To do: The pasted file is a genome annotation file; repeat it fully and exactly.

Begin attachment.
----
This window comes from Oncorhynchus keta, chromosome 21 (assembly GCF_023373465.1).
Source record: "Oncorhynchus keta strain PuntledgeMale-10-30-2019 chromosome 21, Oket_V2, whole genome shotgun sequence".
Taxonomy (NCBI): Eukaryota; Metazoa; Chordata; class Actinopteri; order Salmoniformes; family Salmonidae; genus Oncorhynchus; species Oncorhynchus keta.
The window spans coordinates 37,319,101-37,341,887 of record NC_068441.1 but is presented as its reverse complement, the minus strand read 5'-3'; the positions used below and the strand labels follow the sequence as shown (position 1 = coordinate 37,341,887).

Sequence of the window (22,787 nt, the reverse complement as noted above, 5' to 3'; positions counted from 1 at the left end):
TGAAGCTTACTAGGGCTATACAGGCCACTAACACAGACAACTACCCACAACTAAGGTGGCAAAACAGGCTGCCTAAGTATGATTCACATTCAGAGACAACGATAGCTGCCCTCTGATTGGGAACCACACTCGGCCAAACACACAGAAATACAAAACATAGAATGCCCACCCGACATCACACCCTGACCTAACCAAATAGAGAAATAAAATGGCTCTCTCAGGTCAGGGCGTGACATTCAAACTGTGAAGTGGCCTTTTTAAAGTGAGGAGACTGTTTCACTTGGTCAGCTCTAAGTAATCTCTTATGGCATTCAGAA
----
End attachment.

This window comes from Oncorhynchus keta, chromosome 21 (assembly GCF_023373465.1).
Source record: "Oncorhynchus keta strain PuntledgeMale-10-30-2019 chromosome 21, Oket_V2, whole genome shotgun sequence".
Taxonomy (NCBI): Eukaryota; Metazoa; Chordata; class Actinopteri; order Salmoniformes; family Salmonidae; genus Oncorhynchus; species Oncorhynchus keta.
The window spans coordinates 37,319,101-37,341,887 of record NC_068441.1 but is presented as its reverse complement, the minus strand read 5'-3'; the positions used below and the strand labels follow the sequence as shown (position 1 = coordinate 37,341,887).

Sequence of the window (22,787 nt, the reverse complement as noted above, 5' to 3'; positions counted from 1 at the left end):
TGAAGCTTACTAGGGCTATACAGGCCACTAACACAGACAACTACCCACAACTAAGGTGGCAAAACAGGCTGCCTAAGTATGATTCACATTCAGAGACAACGATAGCTGCCCTCTGATTGGGAACCACACTCGGCCAAACACACAGAAATACAAAACATAGAATGCCCACCCGACATCACACCCTGACCTAACCAAATAGAGAAATAAAATGGCTCTCTCAGGTCAGGGCGTGACATTCAAACTGTGAAGTGGCCTTTTTAAAGTGAGGAGACTGTTTCACTTGGTCAGCTCTAAGTAATCTCTTATGGCATTCAGAA